The following is by Paul Dicken, an adjunct lecturer in philosophy at the University of New South Wales, in Australia.
When a new government came to power in Australia last year, it promised a shake-up of academic funding. In predictable political rhetoric, officials said that taxpayers’ money would no longer be squandered on “wasteful” research, but would instead be channeled into more deserving ventures—meaning, of course, those areas of science and engineering most closely related to supporting industry and the economy.
As an illustration of just how badly resources had been frittered away under the previous administration, officials delivered a public shaming of some of the more egregious offenders in academic research: an investigation into the meaning of “I” in 18th- and 19th-century existentialism; the role of sexuality in Islamic “representations” of reproductive health in Egypt; and a project to understand how public artwork could help people adapt to the challenges of climate change.
I know nothing about these particular efforts, and have no idea as to their academic merit. But I do know of a number of projects that would perfectly fit the bill.
My own background is in philosophy, and I have spent a great deal of time teaching introductory logic. In my previous university, there was an entire department whose fundamental methodological assumptions precisely exemplified the kind of blatant fallacy that would fail one of my freshman courses. I even had one colleague—an eminent professor in his field—whose work I would bring into my class to discuss as an example of poor logical reasoning. I have colleagues in history who despair about entire subdisciplines encrusted around events well documented not to have happened. A friend who works in African studies was told, without a trace of irony, that the genocide in Rwanda was caused by an inability to conceptualize the “Other.”
The simple truth is that the humanities are awash in wasteful research, something that we as a community seem reluctant to discuss. One difficulty is the way in which increased specialization has eroded cross-disciplinary discussion. If you really think that the best way to prevent generations of intertribal violence and political disenfranchisement spilling over into machetes at dawn is for everyone to just read more Hannah Arendt, chances are that you work in a department where everyone else thinks the same.
More to the point, your articles will only ever be published and peer-reviewed by those who share your fundamental assumptions, and your grant applications devolved to specialist panels of like-minded colleagues who know your work best. Even the recent trend for interdisciplinary studies has by now become fully estranged from its ecumenical origins, and crystallized into its own legion of self-contained fiefdoms, complete with their own journals and impenetrable academic jargon.
That is why we in the humanities find ourselves constantly on the defensive, writing self-agonized opinion pieces about the value of our own research; that is why we are embarrassed at parties when asked what we do, and end up mumbling something to the effect about being a “teacher.” That is not to say that those working outside of academe fail to appreciate how good research can require lengthy germination before yielding fruit; nor do they dismiss the value of intellectual inquiry pursued as an end in itself. But there remains a pervasive suspicion that those working in the humanities are somehow running a scam—a suspicion that we as academics have done absolutely nothing to address.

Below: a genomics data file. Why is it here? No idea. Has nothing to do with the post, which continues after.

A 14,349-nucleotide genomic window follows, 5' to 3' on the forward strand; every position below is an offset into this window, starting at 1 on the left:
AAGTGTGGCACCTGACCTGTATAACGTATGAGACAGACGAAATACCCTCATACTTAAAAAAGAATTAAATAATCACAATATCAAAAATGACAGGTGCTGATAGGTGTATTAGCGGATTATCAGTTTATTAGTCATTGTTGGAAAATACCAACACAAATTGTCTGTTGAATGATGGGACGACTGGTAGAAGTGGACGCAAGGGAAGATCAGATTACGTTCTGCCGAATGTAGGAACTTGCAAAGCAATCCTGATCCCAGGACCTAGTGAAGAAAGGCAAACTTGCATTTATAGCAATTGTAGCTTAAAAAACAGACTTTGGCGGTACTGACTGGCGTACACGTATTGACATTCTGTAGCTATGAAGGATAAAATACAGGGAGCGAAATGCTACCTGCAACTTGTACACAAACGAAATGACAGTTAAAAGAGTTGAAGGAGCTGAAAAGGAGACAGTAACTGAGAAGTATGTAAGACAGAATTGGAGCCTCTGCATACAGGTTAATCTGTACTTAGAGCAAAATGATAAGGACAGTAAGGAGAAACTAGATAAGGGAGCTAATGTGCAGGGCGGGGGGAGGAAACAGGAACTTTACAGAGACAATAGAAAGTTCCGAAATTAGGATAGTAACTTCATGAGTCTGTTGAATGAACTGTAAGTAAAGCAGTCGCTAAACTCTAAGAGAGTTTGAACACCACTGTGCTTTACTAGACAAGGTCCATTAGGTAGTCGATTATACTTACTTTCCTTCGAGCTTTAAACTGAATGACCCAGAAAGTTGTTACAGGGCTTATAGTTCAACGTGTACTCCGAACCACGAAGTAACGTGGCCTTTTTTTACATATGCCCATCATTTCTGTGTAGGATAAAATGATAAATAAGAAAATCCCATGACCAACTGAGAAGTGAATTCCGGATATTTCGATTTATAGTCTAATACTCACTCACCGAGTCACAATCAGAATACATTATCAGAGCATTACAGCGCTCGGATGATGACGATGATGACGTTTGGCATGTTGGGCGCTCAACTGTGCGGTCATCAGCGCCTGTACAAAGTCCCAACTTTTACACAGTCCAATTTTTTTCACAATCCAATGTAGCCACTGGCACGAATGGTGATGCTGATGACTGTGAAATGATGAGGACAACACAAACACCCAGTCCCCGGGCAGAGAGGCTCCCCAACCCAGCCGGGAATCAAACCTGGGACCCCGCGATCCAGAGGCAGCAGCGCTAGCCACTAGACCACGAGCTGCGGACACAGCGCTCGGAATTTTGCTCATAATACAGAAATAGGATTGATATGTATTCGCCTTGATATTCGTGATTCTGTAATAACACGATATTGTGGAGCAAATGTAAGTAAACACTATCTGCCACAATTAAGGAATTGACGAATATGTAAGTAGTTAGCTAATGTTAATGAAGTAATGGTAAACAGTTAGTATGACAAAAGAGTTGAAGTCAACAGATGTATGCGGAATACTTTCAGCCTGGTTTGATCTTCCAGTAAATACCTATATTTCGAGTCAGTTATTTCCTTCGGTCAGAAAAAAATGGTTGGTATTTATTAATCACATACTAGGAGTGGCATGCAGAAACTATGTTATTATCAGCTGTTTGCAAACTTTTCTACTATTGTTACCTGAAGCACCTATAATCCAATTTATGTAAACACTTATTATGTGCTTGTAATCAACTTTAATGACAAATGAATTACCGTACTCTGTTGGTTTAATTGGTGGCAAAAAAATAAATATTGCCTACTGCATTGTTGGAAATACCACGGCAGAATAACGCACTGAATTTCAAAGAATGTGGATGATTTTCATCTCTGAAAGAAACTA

The response from Australian academics to government threats was the familiar litany of hand-wringing and finger-pointing. I went to several well-catered conferences in plush auditoriums, and absorbed a number of PowerPoint presentations on why the speaker’s own field of research was actually far more important than most people realized. There were plentiful asides on Prime Minister Tony Abbott’s obvious anti-intellectualism, and one or two more-troubling comments about how the general public just didn’t appreciate what we were doing. At no point did anyone entertain the suggestion that maybe not all areas of the humanities are equally valuable, or that some measure of internal policing might be in order.
However, as the government introduced its new budget in this month, it is the sciences that have come to occupy center stage. The Commonwealth Scientific and Industrial Research Organisation, roughly equivalent to the National Science Foundation, is bracing itself for a 20-percent cut, with additional cuts to other science agencies (though medical research will actually get increased support). These austerity measures have raised much more public interest than the ones to the humanities and social sciences. The entire issue of how best to allocate research funds can now be safely dismissed as the malicious mismanagement of a reactionary right-wing government, and any difficult questions that might have been raised about the quality of research projects drowned out by our liberal outrage.
All of which is a shame. I actually quite liked the idea of Mr. Abbott sitting at his desk behind a mountain of funding proposals, a rubber stamp in one hand and a cold one in the other. Not that I think my own research would have met his approval; I can hear him scoffing now. But the whole process might just have motivated us to take a serious look at how we manage ourselves in the humanities, and to think about our own standards of quality control. The government may well not be the best people to assess academic research in the humanities—but somebody’s got to do it.